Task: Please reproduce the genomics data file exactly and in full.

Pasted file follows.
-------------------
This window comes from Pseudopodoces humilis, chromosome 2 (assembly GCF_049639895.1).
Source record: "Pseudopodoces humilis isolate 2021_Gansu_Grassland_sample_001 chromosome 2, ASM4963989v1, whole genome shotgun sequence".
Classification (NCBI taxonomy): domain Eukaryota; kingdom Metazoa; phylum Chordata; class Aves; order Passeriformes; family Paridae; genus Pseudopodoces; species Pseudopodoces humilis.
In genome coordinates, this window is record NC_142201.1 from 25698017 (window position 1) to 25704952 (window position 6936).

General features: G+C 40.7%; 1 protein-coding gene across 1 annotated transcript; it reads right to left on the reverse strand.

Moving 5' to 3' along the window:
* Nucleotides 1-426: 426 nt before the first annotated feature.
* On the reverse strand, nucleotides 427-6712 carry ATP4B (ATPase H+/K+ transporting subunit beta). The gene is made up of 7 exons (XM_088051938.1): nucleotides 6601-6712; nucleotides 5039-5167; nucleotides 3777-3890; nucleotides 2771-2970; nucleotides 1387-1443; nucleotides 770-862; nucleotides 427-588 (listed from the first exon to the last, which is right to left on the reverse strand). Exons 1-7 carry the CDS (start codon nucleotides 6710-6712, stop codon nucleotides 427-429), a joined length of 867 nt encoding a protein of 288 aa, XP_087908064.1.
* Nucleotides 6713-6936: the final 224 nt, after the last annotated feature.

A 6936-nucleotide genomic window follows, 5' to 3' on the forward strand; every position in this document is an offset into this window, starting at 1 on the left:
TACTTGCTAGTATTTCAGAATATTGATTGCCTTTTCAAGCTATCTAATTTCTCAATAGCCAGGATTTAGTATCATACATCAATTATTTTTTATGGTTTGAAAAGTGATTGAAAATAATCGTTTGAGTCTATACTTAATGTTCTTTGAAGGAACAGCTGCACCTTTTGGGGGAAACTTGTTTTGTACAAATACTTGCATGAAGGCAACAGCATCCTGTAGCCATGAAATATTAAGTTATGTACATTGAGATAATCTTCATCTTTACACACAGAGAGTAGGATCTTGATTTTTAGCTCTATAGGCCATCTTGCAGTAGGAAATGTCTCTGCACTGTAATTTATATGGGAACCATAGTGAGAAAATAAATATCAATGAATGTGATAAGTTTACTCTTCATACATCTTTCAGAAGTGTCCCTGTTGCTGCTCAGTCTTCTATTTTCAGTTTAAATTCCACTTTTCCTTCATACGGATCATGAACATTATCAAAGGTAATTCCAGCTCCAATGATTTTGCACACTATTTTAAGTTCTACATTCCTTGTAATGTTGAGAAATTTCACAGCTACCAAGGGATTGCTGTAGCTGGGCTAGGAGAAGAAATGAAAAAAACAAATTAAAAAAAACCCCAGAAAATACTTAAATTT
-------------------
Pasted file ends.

This window comes from Pseudopodoces humilis, chromosome 2 (assembly GCF_049639895.1).
Source record: "Pseudopodoces humilis isolate 2021_Gansu_Grassland_sample_001 chromosome 2, ASM4963989v1, whole genome shotgun sequence".
Classification (NCBI taxonomy): domain Eukaryota; kingdom Metazoa; phylum Chordata; class Aves; order Passeriformes; family Paridae; genus Pseudopodoces; species Pseudopodoces humilis.
In genome coordinates, this window is record NC_142201.1 from 25698017 (window position 1) to 25704952 (window position 6936).

General features: G+C 40.7%; 1 protein-coding gene across 1 annotated transcript; it reads right to left on the reverse strand.

Moving 5' to 3' along the window:
* Nucleotides 1-426: 426 nt before the first annotated feature.
* On the reverse strand, nucleotides 427-6712 carry ATP4B (ATPase H+/K+ transporting subunit beta). The gene is made up of 7 exons (XM_088051938.1): nucleotides 6601-6712; nucleotides 5039-5167; nucleotides 3777-3890; nucleotides 2771-2970; nucleotides 1387-1443; nucleotides 770-862; nucleotides 427-588 (listed from the first exon to the last, which is right to left on the reverse strand). Exons 1-7 carry the CDS (start codon nucleotides 6710-6712, stop codon nucleotides 427-429), a joined length of 867 nt encoding a protein of 288 aa, XP_087908064.1.
* Nucleotides 6713-6936: the final 224 nt, after the last annotated feature.

A 6936-nucleotide genomic window follows, 5' to 3' on the forward strand; every position in this document is an offset into this window, starting at 1 on the left:
TACTTGCTAGTATTTCAGAATATTGATTGCCTTTTCAAGCTATCTAATTTCTCAATAGCCAGGATTTAGTATCATACATCAATTATTTTTTATGGTTTGAAAAGTGATTGAAAATAATCGTTTGAGTCTATACTTAATGTTCTTTGAAGGAACAGCTGCACCTTTTGGGGGAAACTTGTTTTGTACAAATACTTGCATGAAGGCAACAGCATCCTGTAGCCATGAAATATTAAGTTATGTACATTGAGATAATCTTCATCTTTACACACAGAGAGTAGGATCTTGATTTTTAGCTCTATAGGCCATCTTGCAGTAGGAAATGTCTCTGCACTGTAATTTATATGGGAACCATAGTGAGAAAATAAATATCAATGAATGTGATAAGTTTACTCTTCATACATCTTTCAGAAGTGTCCCTGTTGCTGCTCAGTCTTCTATTTTCAGTTTAAATTCCACTTTTCCTTCATACGGATCATGAACATTATCAAAGGTAATTCCAGCTCCAATGATTTTGCACACTATTTTAAGTTCTACATTCCTTGTAATGTTGAGAAATTTCACAGCTACCAAGGGATTGCTGTAGCTGGGCTAGGAGAAGAAATGAAAAAAACAAATTAAAAAAAACCCCAGAAAATACTTAAATTT